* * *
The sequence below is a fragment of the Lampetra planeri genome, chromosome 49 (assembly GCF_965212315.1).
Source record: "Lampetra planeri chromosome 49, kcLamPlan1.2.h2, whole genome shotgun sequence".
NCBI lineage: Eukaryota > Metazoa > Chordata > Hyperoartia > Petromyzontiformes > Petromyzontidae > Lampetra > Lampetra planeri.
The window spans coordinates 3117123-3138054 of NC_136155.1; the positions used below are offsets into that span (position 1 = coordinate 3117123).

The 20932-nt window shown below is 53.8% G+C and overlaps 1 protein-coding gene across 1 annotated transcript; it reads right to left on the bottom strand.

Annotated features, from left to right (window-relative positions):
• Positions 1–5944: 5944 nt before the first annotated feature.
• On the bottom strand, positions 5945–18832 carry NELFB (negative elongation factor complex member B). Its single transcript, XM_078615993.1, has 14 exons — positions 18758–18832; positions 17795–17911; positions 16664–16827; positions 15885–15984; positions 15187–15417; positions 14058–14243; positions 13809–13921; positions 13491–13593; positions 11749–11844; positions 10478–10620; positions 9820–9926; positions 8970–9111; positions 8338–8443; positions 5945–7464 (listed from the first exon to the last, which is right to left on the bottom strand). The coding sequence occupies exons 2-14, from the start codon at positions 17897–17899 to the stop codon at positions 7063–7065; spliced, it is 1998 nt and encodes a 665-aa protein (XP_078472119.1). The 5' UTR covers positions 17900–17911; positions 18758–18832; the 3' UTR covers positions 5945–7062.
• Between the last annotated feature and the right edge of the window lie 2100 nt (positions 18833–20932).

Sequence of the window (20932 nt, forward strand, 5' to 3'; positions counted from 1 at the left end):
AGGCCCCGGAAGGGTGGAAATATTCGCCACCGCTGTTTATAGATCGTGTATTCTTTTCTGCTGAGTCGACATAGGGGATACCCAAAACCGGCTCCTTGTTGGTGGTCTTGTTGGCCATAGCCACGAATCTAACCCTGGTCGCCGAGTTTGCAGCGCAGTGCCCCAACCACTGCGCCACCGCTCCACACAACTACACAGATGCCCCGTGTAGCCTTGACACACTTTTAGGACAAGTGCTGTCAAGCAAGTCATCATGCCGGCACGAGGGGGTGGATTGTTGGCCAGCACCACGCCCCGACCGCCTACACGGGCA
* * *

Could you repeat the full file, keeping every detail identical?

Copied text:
The sequence below is a fragment of the Lampetra planeri genome, chromosome 49 (assembly GCF_965212315.1).
Source record: "Lampetra planeri chromosome 49, kcLamPlan1.2.h2, whole genome shotgun sequence".
NCBI lineage: Eukaryota > Metazoa > Chordata > Hyperoartia > Petromyzontiformes > Petromyzontidae > Lampetra > Lampetra planeri.
The window spans coordinates 3117123-3138054 of NC_136155.1; the positions used below are offsets into that span (position 1 = coordinate 3117123).

The 20932-nt window shown below is 53.8% G+C and overlaps 1 protein-coding gene across 1 annotated transcript; it reads right to left on the bottom strand.

Annotated features, from left to right (window-relative positions):
• Positions 1–5944: 5944 nt before the first annotated feature.
• On the bottom strand, positions 5945–18832 carry NELFB (negative elongation factor complex member B). Its single transcript, XM_078615993.1, has 14 exons — positions 18758–18832; positions 17795–17911; positions 16664–16827; positions 15885–15984; positions 15187–15417; positions 14058–14243; positions 13809–13921; positions 13491–13593; positions 11749–11844; positions 10478–10620; positions 9820–9926; positions 8970–9111; positions 8338–8443; positions 5945–7464 (listed from the first exon to the last, which is right to left on the bottom strand). The coding sequence occupies exons 2-14, from the start codon at positions 17897–17899 to the stop codon at positions 7063–7065; spliced, it is 1998 nt and encodes a 665-aa protein (XP_078472119.1). The 5' UTR covers positions 17900–17911; positions 18758–18832; the 3' UTR covers positions 5945–7062.
• Between the last annotated feature and the right edge of the window lie 2100 nt (positions 18833–20932).

Sequence of the window (20932 nt, forward strand, 5' to 3'; positions counted from 1 at the left end):
AGGCCCCGGAAGGGTGGAAATATTCGCCACCGCTGTTTATAGATCGTGTATTCTTTTCTGCTGAGTCGACATAGGGGATACCCAAAACCGGCTCCTTGTTGGTGGTCTTGTTGGCCATAGCCACGAATCTAACCCTGGTCGCCGAGTTTGCAGCGCAGTGCCCCAACCACTGCGCCACCGCTCCACACAACTACACAGATGCCCCGTGTAGCCTTGACACACTTTTAGGACAAGTGCTGTCAAGCAAGTCATCATGCCGGCACGAGGGGGTGGATTGTTGGCCAGCACCACGCCCCGACCGCCTACACGGGCA